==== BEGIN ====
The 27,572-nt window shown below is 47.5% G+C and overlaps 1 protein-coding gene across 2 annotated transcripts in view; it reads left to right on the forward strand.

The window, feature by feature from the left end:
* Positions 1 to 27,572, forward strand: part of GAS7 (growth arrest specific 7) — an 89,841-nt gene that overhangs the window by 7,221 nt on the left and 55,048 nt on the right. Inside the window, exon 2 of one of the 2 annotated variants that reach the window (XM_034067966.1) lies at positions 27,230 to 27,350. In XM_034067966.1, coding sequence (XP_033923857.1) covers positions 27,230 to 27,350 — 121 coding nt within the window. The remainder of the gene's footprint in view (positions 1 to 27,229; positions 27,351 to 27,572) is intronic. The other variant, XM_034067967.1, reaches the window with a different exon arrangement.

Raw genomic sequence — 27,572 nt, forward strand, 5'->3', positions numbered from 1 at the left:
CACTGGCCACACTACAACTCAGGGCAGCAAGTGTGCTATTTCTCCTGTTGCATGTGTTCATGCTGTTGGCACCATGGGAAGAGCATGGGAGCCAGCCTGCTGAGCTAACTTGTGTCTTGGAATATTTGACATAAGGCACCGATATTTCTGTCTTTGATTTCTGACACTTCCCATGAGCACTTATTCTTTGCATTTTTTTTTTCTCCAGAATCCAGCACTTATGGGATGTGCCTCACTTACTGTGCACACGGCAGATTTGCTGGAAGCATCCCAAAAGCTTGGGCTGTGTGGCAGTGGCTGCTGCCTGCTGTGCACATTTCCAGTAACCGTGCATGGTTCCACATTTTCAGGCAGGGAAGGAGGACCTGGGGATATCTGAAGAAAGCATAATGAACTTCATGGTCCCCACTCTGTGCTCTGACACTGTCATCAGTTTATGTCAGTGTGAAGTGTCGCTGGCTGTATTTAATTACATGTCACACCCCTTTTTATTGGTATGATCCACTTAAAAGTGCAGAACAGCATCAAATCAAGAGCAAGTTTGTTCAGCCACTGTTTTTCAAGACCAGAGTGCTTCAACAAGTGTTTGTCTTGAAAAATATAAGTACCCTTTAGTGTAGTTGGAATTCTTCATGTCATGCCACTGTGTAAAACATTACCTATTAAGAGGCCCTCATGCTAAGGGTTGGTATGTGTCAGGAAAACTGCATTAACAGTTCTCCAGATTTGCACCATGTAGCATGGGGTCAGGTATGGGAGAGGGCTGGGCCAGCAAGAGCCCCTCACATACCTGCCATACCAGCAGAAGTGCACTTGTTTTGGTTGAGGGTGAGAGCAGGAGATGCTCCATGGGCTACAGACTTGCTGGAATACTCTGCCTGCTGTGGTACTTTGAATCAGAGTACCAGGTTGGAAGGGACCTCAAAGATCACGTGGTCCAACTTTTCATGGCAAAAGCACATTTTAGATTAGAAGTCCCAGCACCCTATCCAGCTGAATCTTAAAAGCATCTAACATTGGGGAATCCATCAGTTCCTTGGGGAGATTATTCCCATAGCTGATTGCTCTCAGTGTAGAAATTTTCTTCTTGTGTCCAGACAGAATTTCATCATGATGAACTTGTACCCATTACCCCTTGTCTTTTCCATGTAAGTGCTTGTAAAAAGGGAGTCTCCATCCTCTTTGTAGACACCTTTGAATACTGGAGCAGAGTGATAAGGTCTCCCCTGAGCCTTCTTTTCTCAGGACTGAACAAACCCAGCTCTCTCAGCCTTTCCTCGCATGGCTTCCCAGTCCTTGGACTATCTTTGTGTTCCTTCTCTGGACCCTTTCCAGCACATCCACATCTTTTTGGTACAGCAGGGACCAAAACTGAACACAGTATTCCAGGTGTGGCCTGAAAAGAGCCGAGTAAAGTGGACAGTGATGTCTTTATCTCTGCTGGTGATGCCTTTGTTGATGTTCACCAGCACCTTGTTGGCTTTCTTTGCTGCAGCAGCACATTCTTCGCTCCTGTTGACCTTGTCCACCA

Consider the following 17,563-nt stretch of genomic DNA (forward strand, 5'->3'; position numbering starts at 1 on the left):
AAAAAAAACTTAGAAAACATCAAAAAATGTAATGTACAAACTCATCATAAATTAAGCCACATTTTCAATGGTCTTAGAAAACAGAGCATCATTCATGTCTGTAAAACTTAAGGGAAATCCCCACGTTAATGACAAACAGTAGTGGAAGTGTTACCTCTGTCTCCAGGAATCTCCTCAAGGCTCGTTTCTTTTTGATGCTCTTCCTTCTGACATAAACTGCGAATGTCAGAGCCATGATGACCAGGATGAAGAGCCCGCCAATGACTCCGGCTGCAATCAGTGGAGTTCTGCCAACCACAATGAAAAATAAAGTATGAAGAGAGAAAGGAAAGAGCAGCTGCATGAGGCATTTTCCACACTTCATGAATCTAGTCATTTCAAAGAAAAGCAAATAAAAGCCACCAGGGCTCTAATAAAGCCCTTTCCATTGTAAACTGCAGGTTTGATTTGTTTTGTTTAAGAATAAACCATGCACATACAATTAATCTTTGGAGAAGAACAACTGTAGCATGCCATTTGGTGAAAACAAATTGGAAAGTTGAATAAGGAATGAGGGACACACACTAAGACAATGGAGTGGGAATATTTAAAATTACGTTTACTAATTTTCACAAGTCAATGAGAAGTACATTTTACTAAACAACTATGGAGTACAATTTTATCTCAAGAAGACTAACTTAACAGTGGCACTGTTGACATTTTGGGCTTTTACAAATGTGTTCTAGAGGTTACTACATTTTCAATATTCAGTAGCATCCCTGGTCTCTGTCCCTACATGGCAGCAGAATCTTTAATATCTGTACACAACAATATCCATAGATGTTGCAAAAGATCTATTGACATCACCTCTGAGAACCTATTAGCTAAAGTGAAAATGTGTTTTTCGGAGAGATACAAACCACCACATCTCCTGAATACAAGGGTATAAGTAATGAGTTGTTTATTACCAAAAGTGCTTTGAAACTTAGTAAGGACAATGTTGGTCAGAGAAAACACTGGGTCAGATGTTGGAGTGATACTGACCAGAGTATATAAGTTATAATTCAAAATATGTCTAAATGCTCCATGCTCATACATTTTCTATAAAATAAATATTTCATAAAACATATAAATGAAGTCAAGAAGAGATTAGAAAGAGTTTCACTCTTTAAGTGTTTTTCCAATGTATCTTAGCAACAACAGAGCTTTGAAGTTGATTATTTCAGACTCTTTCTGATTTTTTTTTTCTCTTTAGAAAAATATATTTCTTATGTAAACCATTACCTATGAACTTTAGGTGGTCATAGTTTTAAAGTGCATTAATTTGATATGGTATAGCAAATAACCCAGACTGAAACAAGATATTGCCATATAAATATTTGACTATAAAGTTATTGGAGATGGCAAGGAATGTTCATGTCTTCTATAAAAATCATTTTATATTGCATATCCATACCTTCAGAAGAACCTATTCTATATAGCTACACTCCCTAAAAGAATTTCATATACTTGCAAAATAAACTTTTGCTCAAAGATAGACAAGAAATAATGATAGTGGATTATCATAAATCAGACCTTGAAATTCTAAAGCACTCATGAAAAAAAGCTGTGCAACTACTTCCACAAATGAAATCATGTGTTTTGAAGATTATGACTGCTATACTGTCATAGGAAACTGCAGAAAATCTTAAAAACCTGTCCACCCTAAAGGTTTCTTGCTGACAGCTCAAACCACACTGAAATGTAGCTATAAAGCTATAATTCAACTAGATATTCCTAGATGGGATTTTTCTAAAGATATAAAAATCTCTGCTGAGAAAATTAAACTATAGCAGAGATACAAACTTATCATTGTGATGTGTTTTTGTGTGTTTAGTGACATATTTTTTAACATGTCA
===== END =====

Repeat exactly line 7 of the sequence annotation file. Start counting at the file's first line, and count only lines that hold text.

AAAAAAAACTTAGAAAACATCAAAAAATGTAATGTACAAACTCATCATAAATTAAGCCACATTTTCAATGGTCTTAGAAAACAGAGCATCATTCATGTCTGTAAAACTTAAGGGAAATCCCCACGTTAATGACAAACAGTAGTGGAAGTGTTACCTCTGTCTCCAGGAATCTCCTCAAGGCTCGTTTCTTTTTGATGCTCTTCCTTCTGACATAAACTGCGAATGTCAGAGCCATGATGACCAGGATGAAGAGCCCGCCAATGACTCCGGCTGCAATCAGTGGAGTTCTGCCAACCACAATGAAAAATAAAGTATGAAGAGAGAAAGGAAAGAGCAGCTGCATGAGGCATTTTCCACACTTCATGAATCTAGTCATTTCAAAGAAAAGCAAATAAAAGCCACCAGGGCTCTAATAAAGCCCTTTCCATTGTAAACTGCAGGTTTGATTTGTTTTGTTTAAGAATAAACCATGCACATACAATTAATCTTTGGAGAAGAACAACTGTAGCATGCCATTTGGTGAAAACAAATTGGAAAGTTGAATAAGGAATGAGGGACACACACTAAGACAATGGAGTGGGAATATTTAAAATTACGTTTACTAATTTTCACAAGTCAATGAGAAGTACATTTTACTAAACAACTATGGAGTACAATTTTATCTCAAGAAGACTAACTTAACAGTGGCACTGTTGACATTTTGGGCTTTTACAAATGTGTTCTAGAGGTTACTACATTTTCAATATTCAGTAGCATCCCTGGTCTCTGTCCCTACATGGCAGCAGAATCTTTAATATCTGTACACAACAATATCCATAGATGTTGCAAAAGATCTATTGACATCACCTCTGAGAACCTATTAGCTAAAGTGAAAATGTGTTTTTCGGAGAGATACAAACCACCACATCTCCTGAATACAAGGGTATAAGTAATGAGTTGTTTATTACCAAAAGTGCTTTGAAACTTAGTAAGGACAATGTTGGTCAGAGAAAACACTGGGTCAGATGTTGGAGTGATACTGACCAGAGTATATAAGTTATAATTCAAAATATGTCTAAATGCTCCATGCTCATACATTTTCTATAAAATAAATATTTCATAAAACATATAAATGAAGTCAAGAAGAGATTAGAAAGAGTTTCACTCTTTAAGTGTTTTTCCAATGTATCTTAGCAACAACAGAGCTTTGAAGTTGATTATTTCAGACTCTTTCTGATTTTTTTTTTCTCTTTAGAAAAATATATTTCTTATGTAAACCATTACCTATGAACTTTAGGTGGTCATAGTTTTAAAGTGCATTAATTTGATATGGTATAGCAAATAACCCAGACTGAAACAAGATATTGCCATATAAATATTTGACTATAAAGTTATTGGAGATGGCAAGGAATGTTCATGTCTTCTATAAAAATCATTTTATATTGCATATCCATACCTTCAGAAGAACCTATTCTATATAGCTACACTCCCTAAAAGAATTTCATATACTTGCAAAATAAACTTTTGCTCAAAGATAGACAAGAAATAATGATAGTGGATTATCATAAATCAGACCTTGAAATTCTAAAGCACTCATGAAAAAAAGCTGTGCAACTACTTCCACAAATGAAATCATGTGTTTTGAAGATTATGACTGCTATACTGTCATAGGAAACTGCAGAAAATCTTAAAAACCTGTCCACCCTAAAGGTTTCTTGCTGACAGCTCAAACCACACTGAAATGTAGCTATAAAGCTATAATTCAACTAGATATTCCTAGATGGGATTTTTCTAAAGATATAAAAATCTCTGCTGAGAAAATTAAACTATAGCAGAGATACAAACTTATCATTGTGATGTGTTTTTGTGTGTTTAGTGACATATTTTTTAACATGTCA